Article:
Monday, March 30, 2015

It's Monday... I'm reading....

It’s Monday.
I’m listening to: The Girl on the Train. Finished Anansi Boys last night.
Still listening to, may always be listening to, joint project with hubby – Rebel Call. I think we need to schedule listen-together-dates or something. This isn’t working so well.

I’m rereading: Cloud Atlas for the CloudAtlasAlong.  Note to others: the first section was definitely my least favorite, but essential for setting up the rest of the book – which gets truly amazing the deeper you get.
Ordered book for book club: Under the Wide and Starry Sky

Sunday, March 29, 2015

High -- and young -- on a Gaiman binge

        This is why I blog. (Or one of the reasons)
         I had never heard of Neil Gaiman until a few years ago when I read about him in your blogs. It must have been about the time that The Ocean at the End of the Road came out that I read reviews those reviews that enthusiastically embraced him. Then I participated in a nearby city book club meet-up and they (mostly young working people) were discussing American Gods. I was entranced but also a little estranged. I felt —serious reader that I often am (crime novels aside) dated. I thought of Gaiman as someone I would have fallen for as a younger reader—in my 20s or 30s.  Someone I could I could still get away with in my 40s, but was beginning to feel distanced from in my 50s.
          I tried him on the way I might try fake nose piercings, tattoos, mini-skirts and halter tops. Cute, but not for me – anymore.  Like too vibrant accessories, the stories clashed with my silver gray hair, my demure mature present presence. I was charmed by the playfulness and the fantasy in the way I was once taken by quirkiness of Kurt Vonnegut.
        He wrote, I thought, to a younger me.
       Ageism (self-imposed and otherwise) be damned. 
        I love this stuff. 
         I keep coming back for more. 
       Since American Gods, I have made my way through The Ocean at the End of the Road (a different kind of novel – using fantasy to create something more mainstream), Good Omens, (with the recently deceased Terry Pratchett), Neverwhere (a wonderful audiobook—full cast), The Graveyard Book (just last week) and now The Anansi Boys (one hour plus to go on audiobook and I can’t wait to finish this blog entry so I can get back to listening.)
         I have listened to more of these than I have read, using my Audible subscription, on audiobooks. Because Gaiman is first an extraordinary storyteller (and then a very good writer), listening to his works is a good choice for me. In addition I listened to Neverwhere and The Graveyard Book in full-cast productions, a treat I recommend.
          I think I am most enchanted by The Graveyard Book, though I am not quite sure why, maybe only because, fickle me,  it's the most recent one I've completed.) It’s such a classic coming-of-age story, complete with stock challenges— saying one’s true name, battling the demon and discovering the treasure—all helped out by the dead and the near-dead in a graveyard.  Brilliant. Endearing. Enchanting.
         I’m feeling like a kid again.
         No time to waste. I have reading to do. Back to the romantic comedy (all this substituting of one sibling for another reminds me of Shakespeare’s comedy tricks) The Anansi Boys.

Thursday, March 26, 2015

Maine: The author and the governor

Maine friends have posted recent news stories on Facebook about a tiff between Maine Gov. Paul LePage and Maine author Stephen King.
In a rant against Maine’s income taxes, it seems the Governor implied the author (and other rich Mainers) moved to Florida to avoid them.
King’s reply: “Governor LePage is full of the stuff that makes the grass grow green.”
Further King wants LePage to “man-up and apologize.”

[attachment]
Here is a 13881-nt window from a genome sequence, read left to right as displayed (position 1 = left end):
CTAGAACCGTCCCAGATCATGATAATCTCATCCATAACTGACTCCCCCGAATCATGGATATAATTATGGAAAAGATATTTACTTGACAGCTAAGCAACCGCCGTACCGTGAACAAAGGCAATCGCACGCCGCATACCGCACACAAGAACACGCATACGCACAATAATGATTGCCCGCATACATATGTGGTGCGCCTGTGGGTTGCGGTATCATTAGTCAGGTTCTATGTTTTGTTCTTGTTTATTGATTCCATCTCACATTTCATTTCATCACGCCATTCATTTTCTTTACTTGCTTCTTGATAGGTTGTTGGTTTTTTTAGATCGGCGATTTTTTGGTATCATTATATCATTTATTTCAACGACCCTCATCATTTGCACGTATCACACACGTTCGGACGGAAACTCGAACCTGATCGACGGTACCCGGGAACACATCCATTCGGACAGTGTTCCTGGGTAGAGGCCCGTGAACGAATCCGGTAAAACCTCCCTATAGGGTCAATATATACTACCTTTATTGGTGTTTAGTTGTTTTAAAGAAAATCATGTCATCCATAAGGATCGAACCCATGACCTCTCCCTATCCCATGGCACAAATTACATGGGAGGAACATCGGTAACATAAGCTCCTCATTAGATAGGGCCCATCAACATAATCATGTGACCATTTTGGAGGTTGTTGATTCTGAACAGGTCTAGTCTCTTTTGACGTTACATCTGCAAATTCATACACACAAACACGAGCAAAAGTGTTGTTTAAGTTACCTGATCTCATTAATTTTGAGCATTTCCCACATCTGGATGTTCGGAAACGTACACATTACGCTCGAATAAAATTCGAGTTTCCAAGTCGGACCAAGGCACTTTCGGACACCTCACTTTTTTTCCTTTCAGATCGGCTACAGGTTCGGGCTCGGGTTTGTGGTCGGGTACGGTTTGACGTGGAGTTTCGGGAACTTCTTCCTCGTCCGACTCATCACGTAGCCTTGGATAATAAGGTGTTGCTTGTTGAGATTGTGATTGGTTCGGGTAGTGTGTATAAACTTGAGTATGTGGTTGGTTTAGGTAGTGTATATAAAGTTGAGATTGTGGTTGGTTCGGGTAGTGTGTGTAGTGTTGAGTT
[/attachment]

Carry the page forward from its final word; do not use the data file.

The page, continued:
As a book type, I’m taking King’s side.
Lepage’s claim is not true, said King. Not only does he proudly call Maine home and pay taxes for that call, but he’s glad to pay them.
He told a Maine paper:
"We feel, as Governor LePage apparently does not, that much is owed from those to whom much has been given. We see our taxes as a way of paying back the state that has given us so much. State taxes pay for state services. There's just no way around it."
King does own a home in Florida, but only visits.  In 2013 he paid 1.4 million in Maine state taxes.  
I have a poor mind for politics and economics, but a decent one for stories.
I like stories.
 My reactions are only to perceived personae, not to personal acquaintances.   We are more than the stories we and others tell about us, but  those are narratives I'm interested in.
So here are mine about these two – with information taken from such mythmaking sources as Wikipedia, a few newspaper articles and impressions garnered from following the careers of both Maine residents. I haven’t read King in many years, but plan to return as a result of thinking about these disparate characters.
King, 67, and LePage, 66, spent formative years in broken, sometimes poor families, less than 25 miles apart. LePage was a scrappy city kid (inasmuch as Maine can be said to have cities); King a small-town country boy. 
At age 11, LePage ran away from home in the  French-speaking “Little Canada” section of Lewiston, after his abusive, alcoholic, father slapped him around so much he broke his nose and jaw.
When King was 2, his father walked out of the family home. For some time Stephen, his mother and brother lived in  other states.    At 11, Stephen King returned to his home state settling in Durham, where his mother became the caregiver for her aging parents, and later worked at a facility for the mentally challenged.
LePage, it seems, had it worse than King – a childhood out of a Dickens’ novel, one so horrible that he claims life didn’t begin for him until he started college. He clawed his way up; hard work and the kindness of strangers helped him along. He rolled up his sleeves, got to work, earned his way, climbing to the pinnacle (ironically) as general manager of Marden’s Surplus and Salvage, a chain of stores that sells surplus and lightly damaged goods.
            Not so determined, several of his 17 siblings became criminals – and leeches. The most financially successful, Paul LePage often fielded money requests from family.  He was generous sometimes – but learned others take advantage of generosity. Now, he doesn’t get along with many of them. What he learned from them, he applies to others.  He loudly attacks programs for the poor and the disabled – and has the premiere public position to do so.
King along with his wife Tabitha quietly gives away money to benefit Maine people – and has been privately doing so for years. His wealth seems almost accidental, a byproduct of extraordinary talent, imaginative flight  and an obsessive  personal need to write that couldn’t be stopped if even he tried. (He has. He “retired” following his well-publicized accident, but couldn’t stay retired.) He has written through addiction, recovery, pain and healing.